are negligent in the obvious, they will be held liable upon default of the
                                               policy o r a mere indication that more funds are needed. Actually, they are
                                               liable initially where a proper analysis would have showed such risk could
                                               occur. Of course, such liability will be determined in court but I submit
                                               that an initial default rate of over 5%should be met with a claim.


                                 . . . everything you need to add value                                                  •3•
C ON TIN UED                                   There are those that do not accept that position and believe the full
I R REVOCABLE LIFE INSU R A N C E
                                               weight of the Prudent Investor Rule rests on the trustee, and not on the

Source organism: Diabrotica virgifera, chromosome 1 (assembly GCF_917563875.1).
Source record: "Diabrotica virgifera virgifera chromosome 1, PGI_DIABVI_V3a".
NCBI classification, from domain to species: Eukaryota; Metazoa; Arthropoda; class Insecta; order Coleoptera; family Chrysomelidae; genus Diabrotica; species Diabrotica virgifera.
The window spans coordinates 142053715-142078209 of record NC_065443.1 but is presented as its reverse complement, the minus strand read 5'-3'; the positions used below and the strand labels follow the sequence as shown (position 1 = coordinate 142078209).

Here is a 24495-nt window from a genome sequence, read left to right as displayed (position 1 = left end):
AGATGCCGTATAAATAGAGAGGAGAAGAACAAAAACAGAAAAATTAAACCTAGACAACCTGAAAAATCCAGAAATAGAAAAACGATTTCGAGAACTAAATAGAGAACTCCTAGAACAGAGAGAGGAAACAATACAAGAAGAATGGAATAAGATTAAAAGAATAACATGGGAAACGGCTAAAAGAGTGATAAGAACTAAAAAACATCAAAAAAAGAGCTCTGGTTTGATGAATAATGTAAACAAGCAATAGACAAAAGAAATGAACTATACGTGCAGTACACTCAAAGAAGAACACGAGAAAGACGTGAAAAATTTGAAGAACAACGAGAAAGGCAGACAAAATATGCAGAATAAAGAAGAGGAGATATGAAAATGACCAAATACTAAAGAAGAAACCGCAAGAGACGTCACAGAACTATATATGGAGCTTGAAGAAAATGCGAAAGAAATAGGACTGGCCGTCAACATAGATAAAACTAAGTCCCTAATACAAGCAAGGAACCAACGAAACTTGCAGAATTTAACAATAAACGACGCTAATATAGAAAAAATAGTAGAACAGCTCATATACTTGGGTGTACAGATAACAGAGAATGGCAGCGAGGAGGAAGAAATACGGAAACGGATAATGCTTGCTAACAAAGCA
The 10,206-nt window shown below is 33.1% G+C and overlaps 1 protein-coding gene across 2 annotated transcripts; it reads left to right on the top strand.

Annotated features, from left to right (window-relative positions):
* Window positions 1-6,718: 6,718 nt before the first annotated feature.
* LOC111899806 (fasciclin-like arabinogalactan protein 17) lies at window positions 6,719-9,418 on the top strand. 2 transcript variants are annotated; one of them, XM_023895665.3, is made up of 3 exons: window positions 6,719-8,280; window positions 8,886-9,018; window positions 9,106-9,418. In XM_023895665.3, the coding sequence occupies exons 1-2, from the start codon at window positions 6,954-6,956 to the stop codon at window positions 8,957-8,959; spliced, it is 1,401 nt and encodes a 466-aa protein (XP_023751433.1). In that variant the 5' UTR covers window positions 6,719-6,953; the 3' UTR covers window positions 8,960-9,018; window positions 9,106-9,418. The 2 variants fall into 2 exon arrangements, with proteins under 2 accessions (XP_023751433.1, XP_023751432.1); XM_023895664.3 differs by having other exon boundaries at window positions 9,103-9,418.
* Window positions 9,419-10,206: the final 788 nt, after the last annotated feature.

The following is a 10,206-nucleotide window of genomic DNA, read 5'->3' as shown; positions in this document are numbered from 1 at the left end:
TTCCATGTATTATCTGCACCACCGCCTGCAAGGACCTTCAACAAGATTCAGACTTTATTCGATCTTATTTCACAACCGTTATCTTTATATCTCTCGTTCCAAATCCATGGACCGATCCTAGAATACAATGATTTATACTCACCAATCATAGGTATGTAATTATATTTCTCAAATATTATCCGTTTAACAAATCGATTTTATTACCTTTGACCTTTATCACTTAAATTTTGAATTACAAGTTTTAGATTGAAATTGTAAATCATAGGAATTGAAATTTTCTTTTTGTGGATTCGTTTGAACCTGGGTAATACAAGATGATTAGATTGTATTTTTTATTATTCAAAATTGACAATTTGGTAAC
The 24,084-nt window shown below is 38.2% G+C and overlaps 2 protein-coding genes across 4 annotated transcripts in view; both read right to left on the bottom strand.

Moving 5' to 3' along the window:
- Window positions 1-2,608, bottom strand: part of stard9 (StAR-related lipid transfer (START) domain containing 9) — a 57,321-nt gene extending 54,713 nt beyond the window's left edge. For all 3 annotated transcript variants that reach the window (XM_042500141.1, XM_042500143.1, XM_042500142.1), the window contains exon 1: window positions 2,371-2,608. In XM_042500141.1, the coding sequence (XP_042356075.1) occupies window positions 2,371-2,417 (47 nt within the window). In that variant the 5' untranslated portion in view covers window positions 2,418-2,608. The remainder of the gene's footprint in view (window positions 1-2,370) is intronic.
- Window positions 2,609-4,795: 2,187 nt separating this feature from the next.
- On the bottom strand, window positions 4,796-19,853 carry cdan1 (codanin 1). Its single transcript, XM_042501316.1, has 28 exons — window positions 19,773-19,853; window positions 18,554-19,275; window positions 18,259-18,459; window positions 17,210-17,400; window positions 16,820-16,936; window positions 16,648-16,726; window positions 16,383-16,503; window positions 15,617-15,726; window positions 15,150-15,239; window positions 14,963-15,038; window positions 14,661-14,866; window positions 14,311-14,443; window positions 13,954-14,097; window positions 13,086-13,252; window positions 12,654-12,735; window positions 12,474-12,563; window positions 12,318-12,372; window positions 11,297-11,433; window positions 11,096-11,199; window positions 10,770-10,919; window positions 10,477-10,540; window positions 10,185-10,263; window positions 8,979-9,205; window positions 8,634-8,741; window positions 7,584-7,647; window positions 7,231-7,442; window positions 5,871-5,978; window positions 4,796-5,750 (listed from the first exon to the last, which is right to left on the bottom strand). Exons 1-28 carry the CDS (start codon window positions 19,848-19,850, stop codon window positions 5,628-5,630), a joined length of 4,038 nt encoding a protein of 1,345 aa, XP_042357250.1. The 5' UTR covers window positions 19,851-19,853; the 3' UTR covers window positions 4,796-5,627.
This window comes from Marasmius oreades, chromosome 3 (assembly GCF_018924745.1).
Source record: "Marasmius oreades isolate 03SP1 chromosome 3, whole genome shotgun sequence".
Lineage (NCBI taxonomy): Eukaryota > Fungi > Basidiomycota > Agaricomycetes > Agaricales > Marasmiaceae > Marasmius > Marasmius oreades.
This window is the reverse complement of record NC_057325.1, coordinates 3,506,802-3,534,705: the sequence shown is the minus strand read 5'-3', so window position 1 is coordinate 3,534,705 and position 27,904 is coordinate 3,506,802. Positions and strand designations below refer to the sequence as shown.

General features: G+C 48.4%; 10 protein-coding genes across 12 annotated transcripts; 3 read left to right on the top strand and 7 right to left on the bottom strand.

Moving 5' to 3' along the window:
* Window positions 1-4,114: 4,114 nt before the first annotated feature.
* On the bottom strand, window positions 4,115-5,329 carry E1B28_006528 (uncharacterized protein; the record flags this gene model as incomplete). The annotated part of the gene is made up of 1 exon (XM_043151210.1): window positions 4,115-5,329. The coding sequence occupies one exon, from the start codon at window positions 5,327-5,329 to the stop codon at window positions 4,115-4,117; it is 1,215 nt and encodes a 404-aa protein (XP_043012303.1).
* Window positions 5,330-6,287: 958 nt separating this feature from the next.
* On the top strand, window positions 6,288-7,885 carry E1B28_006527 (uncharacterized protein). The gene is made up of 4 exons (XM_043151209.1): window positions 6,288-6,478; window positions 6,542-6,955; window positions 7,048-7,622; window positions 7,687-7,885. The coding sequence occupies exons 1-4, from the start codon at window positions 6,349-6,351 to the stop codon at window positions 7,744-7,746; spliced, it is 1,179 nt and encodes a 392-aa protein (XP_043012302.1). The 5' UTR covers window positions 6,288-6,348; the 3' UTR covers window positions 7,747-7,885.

T R UST S: F IDUCIARY DUTIE S O F IN -
S UR A N C E AGENTS AND TRU STE E S            insurance agent. They maintain the monitoring and reviewing of insur-
Page 4 of 4                                    ance policies within trusts is the responsibility of the trustee. Attor ney
                                               W illiam Riese notes that the types of class-action lawsuits against insur-
                                               ers and agents concer ning so-called vanishing premium policies could
                                               someda y be carried over into trust management. He stressed that life
                                               insurance poses significant risk of liability to a trustee because most pro-